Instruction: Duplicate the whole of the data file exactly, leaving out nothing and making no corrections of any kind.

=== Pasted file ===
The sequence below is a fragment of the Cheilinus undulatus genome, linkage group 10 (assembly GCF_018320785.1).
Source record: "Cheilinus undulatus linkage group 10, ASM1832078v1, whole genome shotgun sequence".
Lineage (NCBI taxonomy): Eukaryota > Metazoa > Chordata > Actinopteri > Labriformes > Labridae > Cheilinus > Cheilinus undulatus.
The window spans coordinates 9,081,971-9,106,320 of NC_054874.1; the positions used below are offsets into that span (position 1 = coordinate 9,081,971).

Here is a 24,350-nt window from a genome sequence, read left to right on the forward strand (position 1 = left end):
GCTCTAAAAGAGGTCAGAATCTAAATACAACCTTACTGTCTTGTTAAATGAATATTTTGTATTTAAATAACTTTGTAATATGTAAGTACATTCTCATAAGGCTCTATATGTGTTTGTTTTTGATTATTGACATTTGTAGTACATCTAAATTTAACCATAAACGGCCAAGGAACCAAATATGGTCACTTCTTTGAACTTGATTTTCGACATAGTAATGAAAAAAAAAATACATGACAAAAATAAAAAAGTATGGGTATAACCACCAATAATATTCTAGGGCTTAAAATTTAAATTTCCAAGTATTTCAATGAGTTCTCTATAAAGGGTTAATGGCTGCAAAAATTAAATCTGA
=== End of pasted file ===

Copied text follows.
The sequence below is a fragment of the Cheilinus undulatus genome, linkage group 10 (assembly GCF_018320785.1).
Source record: "Cheilinus undulatus linkage group 10, ASM1832078v1, whole genome shotgun sequence".
Lineage (NCBI taxonomy): Eukaryota > Metazoa > Chordata > Actinopteri > Labriformes > Labridae > Cheilinus > Cheilinus undulatus.
The window spans coordinates 9,081,971-9,106,320 of NC_054874.1; the positions used below are offsets into that span (position 1 = coordinate 9,081,971).

Here is a 24,350-nt window from a genome sequence, read left to right on the forward strand (position 1 = left end):
GCTCTAAAAGAGGTCAGAATCTAAATACAACCTTACTGTCTTGTTAAATGAATATTTTGTATTTAAATAACTTTGTAATATGTAAGTACATTCTCATAAGGCTCTATATGTGTTTGTTTTTGATTATTGACATTTGTAGTACATCTAAATTTAACCATAAACGGCCAAGGAACCAAATATGGTCACTTCTTTGAACTTGATTTTCGACATAGTAATGAAAAAAAAAATACATGACAAAAATAAAAAAGTATGGGTATAACCACCAATAATATTCTAGGGCTTAAAATTTAAATTTCCAAGTATTTCAATGAGTTCTCTATAAAGGGTTAATGGCTGCAAAAATTAAATCTGA